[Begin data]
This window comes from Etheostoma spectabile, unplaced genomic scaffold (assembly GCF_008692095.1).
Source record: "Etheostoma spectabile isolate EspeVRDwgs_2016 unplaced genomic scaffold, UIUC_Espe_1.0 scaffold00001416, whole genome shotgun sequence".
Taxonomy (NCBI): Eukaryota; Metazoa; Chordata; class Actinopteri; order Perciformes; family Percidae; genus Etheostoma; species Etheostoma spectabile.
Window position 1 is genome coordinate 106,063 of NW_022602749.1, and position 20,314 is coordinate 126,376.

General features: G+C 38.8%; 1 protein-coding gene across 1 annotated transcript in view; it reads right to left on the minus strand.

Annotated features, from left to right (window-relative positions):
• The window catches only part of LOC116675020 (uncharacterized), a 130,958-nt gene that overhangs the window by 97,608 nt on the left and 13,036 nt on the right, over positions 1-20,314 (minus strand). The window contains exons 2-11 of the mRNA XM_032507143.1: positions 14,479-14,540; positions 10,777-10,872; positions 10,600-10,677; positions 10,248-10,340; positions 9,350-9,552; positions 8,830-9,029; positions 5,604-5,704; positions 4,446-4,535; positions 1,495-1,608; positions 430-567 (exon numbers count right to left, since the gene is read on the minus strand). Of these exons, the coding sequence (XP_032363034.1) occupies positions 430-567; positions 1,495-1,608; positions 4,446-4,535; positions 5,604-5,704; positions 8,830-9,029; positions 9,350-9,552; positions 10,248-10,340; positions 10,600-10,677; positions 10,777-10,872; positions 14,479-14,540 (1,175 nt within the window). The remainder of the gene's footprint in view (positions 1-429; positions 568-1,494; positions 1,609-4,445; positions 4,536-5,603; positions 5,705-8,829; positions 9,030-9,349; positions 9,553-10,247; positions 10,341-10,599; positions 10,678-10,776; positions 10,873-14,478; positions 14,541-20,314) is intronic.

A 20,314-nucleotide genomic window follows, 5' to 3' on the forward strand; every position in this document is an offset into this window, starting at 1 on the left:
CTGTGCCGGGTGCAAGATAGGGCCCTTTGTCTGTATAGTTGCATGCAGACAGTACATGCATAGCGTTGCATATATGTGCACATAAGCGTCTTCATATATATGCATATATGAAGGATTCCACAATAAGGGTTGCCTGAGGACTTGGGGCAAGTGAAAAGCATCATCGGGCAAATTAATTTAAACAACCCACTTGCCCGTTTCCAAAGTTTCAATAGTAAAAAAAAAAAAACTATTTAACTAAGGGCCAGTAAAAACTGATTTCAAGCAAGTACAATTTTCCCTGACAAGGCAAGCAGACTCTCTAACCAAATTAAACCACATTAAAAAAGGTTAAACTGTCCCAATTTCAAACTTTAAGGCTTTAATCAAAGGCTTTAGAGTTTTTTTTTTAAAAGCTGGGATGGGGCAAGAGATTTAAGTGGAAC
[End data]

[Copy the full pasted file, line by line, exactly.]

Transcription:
This window comes from Etheostoma spectabile, unplaced genomic scaffold (assembly GCF_008692095.1).
Source record: "Etheostoma spectabile isolate EspeVRDwgs_2016 unplaced genomic scaffold, UIUC_Espe_1.0 scaffold00001416, whole genome shotgun sequence".
Taxonomy (NCBI): Eukaryota; Metazoa; Chordata; class Actinopteri; order Perciformes; family Percidae; genus Etheostoma; species Etheostoma spectabile.
Window position 1 is genome coordinate 106,063 of NW_022602749.1, and position 20,314 is coordinate 126,376.

General features: G+C 38.8%; 1 protein-coding gene across 1 annotated transcript in view; it reads right to left on the minus strand.

Annotated features, from left to right (window-relative positions):
• The window catches only part of LOC116675020 (uncharacterized), a 130,958-nt gene that overhangs the window by 97,608 nt on the left and 13,036 nt on the right, over positions 1-20,314 (minus strand). The window contains exons 2-11 of the mRNA XM_032507143.1: positions 14,479-14,540; positions 10,777-10,872; positions 10,600-10,677; positions 10,248-10,340; positions 9,350-9,552; positions 8,830-9,029; positions 5,604-5,704; positions 4,446-4,535; positions 1,495-1,608; positions 430-567 (exon numbers count right to left, since the gene is read on the minus strand). Of these exons, the coding sequence (XP_032363034.1) occupies positions 430-567; positions 1,495-1,608; positions 4,446-4,535; positions 5,604-5,704; positions 8,830-9,029; positions 9,350-9,552; positions 10,248-10,340; positions 10,600-10,677; positions 10,777-10,872; positions 14,479-14,540 (1,175 nt within the window). The remainder of the gene's footprint in view (positions 1-429; positions 568-1,494; positions 1,609-4,445; positions 4,536-5,603; positions 5,705-8,829; positions 9,030-9,349; positions 9,553-10,247; positions 10,341-10,599; positions 10,678-10,776; positions 10,873-14,478; positions 14,541-20,314) is intronic.

A 20,314-nucleotide genomic window follows, 5' to 3' on the forward strand; every position in this document is an offset into this window, starting at 1 on the left:
CTGTGCCGGGTGCAAGATAGGGCCCTTTGTCTGTATAGTTGCATGCAGACAGTACATGCATAGCGTTGCATATATGTGCACATAAGCGTCTTCATATATATGCATATATGAAGGATTCCACAATAAGGGTTGCCTGAGGACTTGGGGCAAGTGAAAAGCATCATCGGGCAAATTAATTTAAACAACCCACTTGCCCGTTTCCAAAGTTTCAATAGTAAAAAAAAAAAAACTATTTAACTAAGGGCCAGTAAAAACTGATTTCAAGCAAGTACAATTTTCCCTGACAAGGCAAGCAGACTCTCTAACCAAATTAAACCACATTAAAAAAGGTTAAACTGTCCCAATTTCAAACTTTAAGGCTTTAATCAAAGGCTTTAGAGTTTTTTTTTTAAAAGCTGGGATGGGGCAAGAGATTTAAGTGGAAC